Now is the time of year when the zodiacal light appears in the western sky shortly after twilight. The zodiacal light is a faint ethereal glow rising in the west in a pyramid shape pointing toward the zenith. The zodiacal light gets its name from the glow it makes along the line of the ecliptic in the sky. The ecliptic is the line that the sun, moon and planets follow across the sky. It is also along this line that the zodiac constellations reside, hence the name, zodiacal light.
Putman Mountain Observatory maintains an All Sky Camera that records video of the heavens every night. See the link: All Sky Camera. You can see the zodiacal light in the images the All Sky Camera takes each night after twilight in the late winter and spring. In the All Sky Camera image below, can you see the Milky Way? Can you see Orion? Can you see the zodiacal light rising over the dome of the observatory?
The source of the zodiacal light is interplanetary dust left over from the original nebula from which the solar system was formed. This interplanetary dust lies along the plane of the solar system which is the line of the ecliptic in the sky. The dust is more easily seen when the ecliptic is at a high angle in the sky so that it is illuminated by the sun but far enough outside the glare from the sun. In the diagram below, you can see the interplanetary dust lying along the plane of the solar system and why it is visible in the west during twilight.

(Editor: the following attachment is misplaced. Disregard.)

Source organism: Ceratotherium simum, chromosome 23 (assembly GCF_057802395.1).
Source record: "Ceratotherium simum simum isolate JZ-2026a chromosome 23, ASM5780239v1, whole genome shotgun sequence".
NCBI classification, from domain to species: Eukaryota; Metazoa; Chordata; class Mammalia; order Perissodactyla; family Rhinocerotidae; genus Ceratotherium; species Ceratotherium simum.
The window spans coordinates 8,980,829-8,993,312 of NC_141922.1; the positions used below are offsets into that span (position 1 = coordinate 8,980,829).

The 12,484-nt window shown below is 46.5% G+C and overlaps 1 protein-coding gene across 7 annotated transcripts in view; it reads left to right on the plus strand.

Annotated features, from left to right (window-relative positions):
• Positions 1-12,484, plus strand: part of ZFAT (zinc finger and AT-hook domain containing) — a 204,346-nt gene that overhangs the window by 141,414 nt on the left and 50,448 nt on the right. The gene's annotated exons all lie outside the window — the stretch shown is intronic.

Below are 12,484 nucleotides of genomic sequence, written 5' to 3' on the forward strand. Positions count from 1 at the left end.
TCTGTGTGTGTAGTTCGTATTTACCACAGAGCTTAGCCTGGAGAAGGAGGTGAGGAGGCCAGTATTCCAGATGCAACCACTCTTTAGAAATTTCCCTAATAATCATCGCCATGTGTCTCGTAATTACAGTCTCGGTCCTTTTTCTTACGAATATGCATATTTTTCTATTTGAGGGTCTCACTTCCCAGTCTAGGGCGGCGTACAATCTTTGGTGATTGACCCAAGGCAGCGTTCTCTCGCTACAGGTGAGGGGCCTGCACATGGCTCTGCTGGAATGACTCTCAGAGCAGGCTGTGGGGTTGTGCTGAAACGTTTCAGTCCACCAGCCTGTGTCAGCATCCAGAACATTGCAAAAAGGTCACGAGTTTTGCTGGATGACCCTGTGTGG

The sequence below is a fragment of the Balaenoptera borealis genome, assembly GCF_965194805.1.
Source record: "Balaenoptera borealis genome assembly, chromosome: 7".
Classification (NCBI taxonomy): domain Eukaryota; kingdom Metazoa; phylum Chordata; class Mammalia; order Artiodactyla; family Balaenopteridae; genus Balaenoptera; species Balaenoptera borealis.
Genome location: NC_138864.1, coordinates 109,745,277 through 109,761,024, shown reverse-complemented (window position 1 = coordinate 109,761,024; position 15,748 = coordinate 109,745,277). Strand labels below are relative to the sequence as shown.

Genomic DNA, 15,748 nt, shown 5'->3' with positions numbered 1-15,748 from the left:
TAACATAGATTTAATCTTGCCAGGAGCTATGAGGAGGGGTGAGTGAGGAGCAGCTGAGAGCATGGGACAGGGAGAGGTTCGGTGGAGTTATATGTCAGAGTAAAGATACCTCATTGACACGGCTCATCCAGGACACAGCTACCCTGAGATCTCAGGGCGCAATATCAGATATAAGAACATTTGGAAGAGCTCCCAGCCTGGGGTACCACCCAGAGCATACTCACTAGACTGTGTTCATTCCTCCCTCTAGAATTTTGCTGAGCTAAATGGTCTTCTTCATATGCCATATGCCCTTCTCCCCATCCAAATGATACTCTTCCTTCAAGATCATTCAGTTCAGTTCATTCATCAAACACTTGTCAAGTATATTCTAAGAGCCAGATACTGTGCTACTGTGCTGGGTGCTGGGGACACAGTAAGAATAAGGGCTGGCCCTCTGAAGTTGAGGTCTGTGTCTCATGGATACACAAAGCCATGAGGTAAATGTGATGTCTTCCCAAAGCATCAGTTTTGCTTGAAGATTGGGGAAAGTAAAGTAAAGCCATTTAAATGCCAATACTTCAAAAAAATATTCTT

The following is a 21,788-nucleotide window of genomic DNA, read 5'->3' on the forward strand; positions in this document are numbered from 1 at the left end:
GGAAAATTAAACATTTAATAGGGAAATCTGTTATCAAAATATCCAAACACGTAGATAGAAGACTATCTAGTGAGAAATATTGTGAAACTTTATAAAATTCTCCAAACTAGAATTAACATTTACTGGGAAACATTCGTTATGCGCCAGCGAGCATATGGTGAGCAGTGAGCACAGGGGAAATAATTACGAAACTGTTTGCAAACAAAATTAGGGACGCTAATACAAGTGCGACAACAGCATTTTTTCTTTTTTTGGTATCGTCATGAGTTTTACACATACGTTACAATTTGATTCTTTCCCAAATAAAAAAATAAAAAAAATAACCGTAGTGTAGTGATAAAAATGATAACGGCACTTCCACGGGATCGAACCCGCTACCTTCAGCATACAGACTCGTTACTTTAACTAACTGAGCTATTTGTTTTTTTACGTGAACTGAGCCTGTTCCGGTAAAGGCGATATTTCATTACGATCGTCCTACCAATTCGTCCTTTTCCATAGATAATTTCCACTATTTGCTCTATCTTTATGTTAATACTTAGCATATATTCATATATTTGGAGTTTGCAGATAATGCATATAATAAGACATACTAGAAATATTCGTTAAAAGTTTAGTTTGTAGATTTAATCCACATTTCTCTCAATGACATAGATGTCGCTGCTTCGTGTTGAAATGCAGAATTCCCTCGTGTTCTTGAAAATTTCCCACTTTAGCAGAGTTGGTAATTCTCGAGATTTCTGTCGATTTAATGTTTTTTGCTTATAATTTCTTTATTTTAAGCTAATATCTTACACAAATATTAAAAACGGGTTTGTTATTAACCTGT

The zodiacal light appears like a pyramid extending up from the horizon and leaning toward the line of the ecliptic since the interplanetary dust is in the same plane as the solar system. The zodiacal light is brightest near the sun but can never be seen because it’s lost in the glare from the sun. One of the best times to see the zodiacal light is shortly after twilight in the spring because the Earth blocks the glare from the sun. In the image below, the zodiacal light is outlined in red to show the location of it’s faint glow.
There are a number of requirements for seeing the zodiacal light. First you need an extremely dark sky. The glow from the zodiacal light is much fainter than the Milky Way. Second, there can be no moon present in the sky. The light from the moon will overwhelm the zodiacal light and even the Milky Way. Third, the ecliptic must be high in the sky to make the zodiacal light more visible. This occurs in the western sky after dusk during late winter and spring and in September and October in the eastern sky before dawn.
The image below shows the Zodiacal Light captured with a simple digital camera pointed toward the west from the observatory. Take some time after twilight during the spring and go find the zodiacal light. And remember, turn out the lights!